4. Ex-convicts who are no longer under supervision might choose tracking to keep them away from other known criminals and ex-convicts-to help keep them from falling back into old habits, and keep them out of jail. "Geofencing" from known areas, addresses of other ex-convicts, and high crime areas could help them keep on the right track.
  5. Those accused of crime may want to be tracked to prove they couldn't have committed further crimes they might be accused of (such as serial crimes, like assaults or killings.)
  6. Those who have not yet committed crimes against children, but fear they might, could be Geofenced from areas where children congregate, like schools and parks.
  7. Traffic offenders - some folks can't help having a heavy foot, especially when no one is looking. Knowing GPS tracking is always looking will help them control and change their habits. Tickets not only threaten their continued ability to drive, it raises their insurance premiums, and makes them more likely to hurt or kill themselves or others. Here geofencing might be "keyed" to speed limits and perhaps, G-forces in the vehicle could be recorded.
Geofencing might be keyed to both location and/or time. In other words, it might be OK to drive by a bar, but if the GPS detects continued presence at the bar for 5 minutes or more, it will trigger a feedback alarm.

If the system is properly automated, the Geofencing can alarm whoever is tasked with "watching" those who are voluntarily tracked. The tracks, however, would be retained and archived (which would be explained to the voluntarily tracked) so if any laws were violated by the individual, the track would permanently provide evidence of the voluntarily tracked persons whereabouts at the times in question.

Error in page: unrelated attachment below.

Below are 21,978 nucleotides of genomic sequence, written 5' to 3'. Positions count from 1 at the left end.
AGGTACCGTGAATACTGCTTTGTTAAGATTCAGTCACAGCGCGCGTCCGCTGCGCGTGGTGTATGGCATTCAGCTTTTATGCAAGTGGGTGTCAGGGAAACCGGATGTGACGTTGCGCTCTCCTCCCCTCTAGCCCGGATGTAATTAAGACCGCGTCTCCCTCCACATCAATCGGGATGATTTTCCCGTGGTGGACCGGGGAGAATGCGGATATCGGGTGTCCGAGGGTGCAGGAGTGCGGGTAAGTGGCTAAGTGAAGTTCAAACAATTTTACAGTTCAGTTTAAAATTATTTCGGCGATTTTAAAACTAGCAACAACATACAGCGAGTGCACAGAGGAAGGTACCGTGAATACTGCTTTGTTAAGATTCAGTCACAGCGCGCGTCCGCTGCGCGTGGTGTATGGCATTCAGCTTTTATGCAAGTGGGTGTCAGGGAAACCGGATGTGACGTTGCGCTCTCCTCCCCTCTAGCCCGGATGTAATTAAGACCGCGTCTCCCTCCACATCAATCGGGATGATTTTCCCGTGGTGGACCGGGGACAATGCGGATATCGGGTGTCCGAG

Even with a well administered system, some of the voluntarily tracked will give in to impulses. GPS tracking, then, will provide swift prosecution, solid evidence, and hopefully incarcerate those who only commit one crime rather than a string of crimes. Such a system would give justice to the victims, and lessen their numbers.

3 comments:

  1. Great post! you have some brilliant contents!

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  2. Thanks for an excellent article on the merits of voluntary GPS tracking. It's been 4 or 5 years since this blog was posted. In the time since, has any such voluntary program come into existence?

    I am interested in finding out how I can be voluntarily fitted with an ankle tracking device with full geofencing monitoring. I agree that once the ankle bracelet is attached, only an authorized person should be allowed to remove it. And even then, there should be a mandatory delay of processing the removal request to avoid acting on impulse.

    Do you know if the state of Texas has a voluntary tracking program in place? I would appreciate hearing from anyone who might direct me to an agency or private monitoring company which could handle my needs. I do not have any arrests or criminal record, and have no court directed requirement for GPS tracking. I do have my reasons for entering into a voluntary program which would not be too easy to leave.

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  3. In the 5 years since you first published this article regarding voluntary GPS tracking for the impulsive, I am curious if you know of the creation of any state or local programs for that purpose. I realize a private individual can contract with a gps monitoring service, but a voluntary program which is serious about monitoring impulsive tendencies would likely prove more effective. Such a program might be able to make it less likely to exit the program on a whim or in moments of weakness. Having to go through a "process" for release would be desired.